In the quest to avoid the 2019 novel coronavirus, we’re going through bottles of soap and tubs of disinfectant wipes faster than some stores can restock them.
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Along the way, there’s been some speculation on social media that all the hand-washing and disinfecting we’re doing in the name of keeping coronavirus away could be weakening our immune systems.
Are there really downfalls to being squeaky clean?
Allergist and immunologist James Fernandez, MD, PhD, says there’s no scientific evidence to suggest that temporarily stepping up your cleaning game is dangerous to your immune health.
“For adults, in this time frame we’re talking about and the hygiene measures that we’re taking, I don’t think there’s a lot of clinical risk to our immune system,” he says.
The belief that a lot of cleaning and hand-washing weakens your immune system was probably born out of something called the hygiene hypothesis. This is the idea that kids who are exposed to more viruses, bacteria and other pathogens early in life build stronger immune systems.
“This idea comes from observations that some developing countries where kids might be exposed to more pathogens tend to have lower rates of certain diseases such as allergies and asthma,” Dr. Fernandez notes.
But there’s still debate around this hypothesis – and how much of a role personal hygiene plays. “Theoretically it makes sense, but there isn’t a lot of strong science behind it,” Dr. Fernandez notes.
It’s also not meant to be interpreted as a sweeping generalization that more germs and less cleanliness is better.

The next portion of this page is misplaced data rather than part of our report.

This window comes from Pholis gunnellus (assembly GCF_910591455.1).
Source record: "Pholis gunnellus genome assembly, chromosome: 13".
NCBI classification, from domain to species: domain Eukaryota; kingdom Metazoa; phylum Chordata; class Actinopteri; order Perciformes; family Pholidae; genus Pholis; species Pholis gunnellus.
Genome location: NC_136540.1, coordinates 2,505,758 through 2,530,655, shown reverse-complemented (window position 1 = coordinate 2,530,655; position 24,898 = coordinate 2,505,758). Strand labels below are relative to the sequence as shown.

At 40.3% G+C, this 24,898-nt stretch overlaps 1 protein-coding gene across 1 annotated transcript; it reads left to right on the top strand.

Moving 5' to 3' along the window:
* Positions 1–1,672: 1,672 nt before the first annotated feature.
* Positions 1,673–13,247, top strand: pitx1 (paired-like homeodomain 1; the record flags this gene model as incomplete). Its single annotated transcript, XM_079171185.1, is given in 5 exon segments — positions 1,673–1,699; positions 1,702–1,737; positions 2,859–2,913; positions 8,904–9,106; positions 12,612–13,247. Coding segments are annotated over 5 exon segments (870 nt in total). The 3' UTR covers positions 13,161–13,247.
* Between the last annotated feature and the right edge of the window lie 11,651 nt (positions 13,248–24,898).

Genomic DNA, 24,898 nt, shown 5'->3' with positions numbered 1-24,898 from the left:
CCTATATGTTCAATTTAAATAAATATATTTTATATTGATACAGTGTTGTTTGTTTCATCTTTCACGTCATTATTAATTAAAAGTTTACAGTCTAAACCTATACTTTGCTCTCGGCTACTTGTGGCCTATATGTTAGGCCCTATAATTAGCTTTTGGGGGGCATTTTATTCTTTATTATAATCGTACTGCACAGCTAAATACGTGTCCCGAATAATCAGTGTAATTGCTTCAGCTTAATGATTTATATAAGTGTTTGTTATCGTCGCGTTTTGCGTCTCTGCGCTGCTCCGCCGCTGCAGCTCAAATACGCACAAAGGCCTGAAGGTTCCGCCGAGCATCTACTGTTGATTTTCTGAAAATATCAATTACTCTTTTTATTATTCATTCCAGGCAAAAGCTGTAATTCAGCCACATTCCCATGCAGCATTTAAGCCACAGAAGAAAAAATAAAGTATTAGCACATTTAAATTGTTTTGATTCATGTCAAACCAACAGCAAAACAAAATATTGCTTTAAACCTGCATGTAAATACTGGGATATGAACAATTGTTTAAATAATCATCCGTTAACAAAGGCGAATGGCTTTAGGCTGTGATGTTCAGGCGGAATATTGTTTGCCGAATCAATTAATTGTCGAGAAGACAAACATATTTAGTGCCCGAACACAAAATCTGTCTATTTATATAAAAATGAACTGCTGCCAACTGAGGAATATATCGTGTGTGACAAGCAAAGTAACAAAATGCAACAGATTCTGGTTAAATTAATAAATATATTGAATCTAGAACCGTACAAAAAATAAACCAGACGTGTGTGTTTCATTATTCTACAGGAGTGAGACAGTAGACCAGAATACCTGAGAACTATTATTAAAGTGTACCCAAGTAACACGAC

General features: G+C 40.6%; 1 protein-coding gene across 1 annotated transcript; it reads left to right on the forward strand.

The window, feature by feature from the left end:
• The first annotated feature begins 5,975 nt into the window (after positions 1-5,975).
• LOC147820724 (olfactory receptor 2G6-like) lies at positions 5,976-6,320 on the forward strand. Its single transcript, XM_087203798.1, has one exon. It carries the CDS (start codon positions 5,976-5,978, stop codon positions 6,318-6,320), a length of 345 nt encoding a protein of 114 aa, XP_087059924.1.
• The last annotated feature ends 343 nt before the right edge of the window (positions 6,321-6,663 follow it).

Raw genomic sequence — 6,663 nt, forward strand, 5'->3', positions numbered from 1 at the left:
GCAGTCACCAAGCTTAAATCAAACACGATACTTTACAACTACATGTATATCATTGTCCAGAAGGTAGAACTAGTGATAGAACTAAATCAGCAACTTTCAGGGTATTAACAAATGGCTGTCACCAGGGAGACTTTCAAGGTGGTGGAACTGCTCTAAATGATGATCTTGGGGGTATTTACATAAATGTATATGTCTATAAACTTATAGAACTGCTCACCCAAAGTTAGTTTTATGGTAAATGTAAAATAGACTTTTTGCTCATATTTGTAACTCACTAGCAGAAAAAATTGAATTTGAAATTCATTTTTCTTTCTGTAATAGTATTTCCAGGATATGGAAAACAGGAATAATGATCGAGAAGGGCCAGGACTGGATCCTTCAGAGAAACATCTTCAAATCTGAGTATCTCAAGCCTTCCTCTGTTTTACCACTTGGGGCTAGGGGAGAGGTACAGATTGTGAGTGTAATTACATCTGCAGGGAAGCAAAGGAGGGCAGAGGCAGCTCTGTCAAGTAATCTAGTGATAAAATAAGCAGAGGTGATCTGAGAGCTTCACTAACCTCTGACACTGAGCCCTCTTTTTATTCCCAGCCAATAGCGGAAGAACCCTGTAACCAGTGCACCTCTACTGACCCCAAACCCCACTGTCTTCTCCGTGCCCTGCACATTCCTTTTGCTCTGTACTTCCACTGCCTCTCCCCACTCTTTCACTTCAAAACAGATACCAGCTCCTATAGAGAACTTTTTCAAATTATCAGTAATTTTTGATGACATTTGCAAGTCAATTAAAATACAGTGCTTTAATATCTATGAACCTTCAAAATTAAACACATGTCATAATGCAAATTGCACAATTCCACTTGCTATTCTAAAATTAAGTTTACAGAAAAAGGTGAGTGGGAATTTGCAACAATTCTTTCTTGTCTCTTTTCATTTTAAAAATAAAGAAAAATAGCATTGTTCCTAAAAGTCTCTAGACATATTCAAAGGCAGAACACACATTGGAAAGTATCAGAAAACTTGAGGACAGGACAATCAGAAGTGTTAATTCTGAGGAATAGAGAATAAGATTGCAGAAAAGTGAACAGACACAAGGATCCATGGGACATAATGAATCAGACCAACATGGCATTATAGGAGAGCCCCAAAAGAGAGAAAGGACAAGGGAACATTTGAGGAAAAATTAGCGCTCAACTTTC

Studies have repeatedly shown that keeping your hands clean is one of the best tools we have for reducing the spread of dangerous infectious diseases.
There are also many other factors that can affect your immune health that aren’t related to hygiene.
So here’s the big takeaway: There’s no evidence that a short-term boost in hand-washing and cleaning will reduce your body’s immune function.
To reduce the spread of the coronavirus and other infectious diseases, the CDC recommends washing your hands with soap and water after you’ve been in a public place or after blowing your nose, coughing or sneezing. If you need to wash your hands but soap and water aren’t available, use a hand sanitizer made with at least 60% alcohol.
Washing and sanitizing your hands a lot can leave your skin dry or cracked, so you might want to add a good moisturizing lotion to your hand-washing routine.
The CDC also recommends regularly cleaning frequently touched surfaces in your household, including doorknobs, light switches, counter tops and faucets.
Hygiene aside, there are many factors that play into how well-equipped your immune system is to fight infections. Some of those things are out of your control, such as age and genetics. But there are several things you can do to keep your defenses strong, including: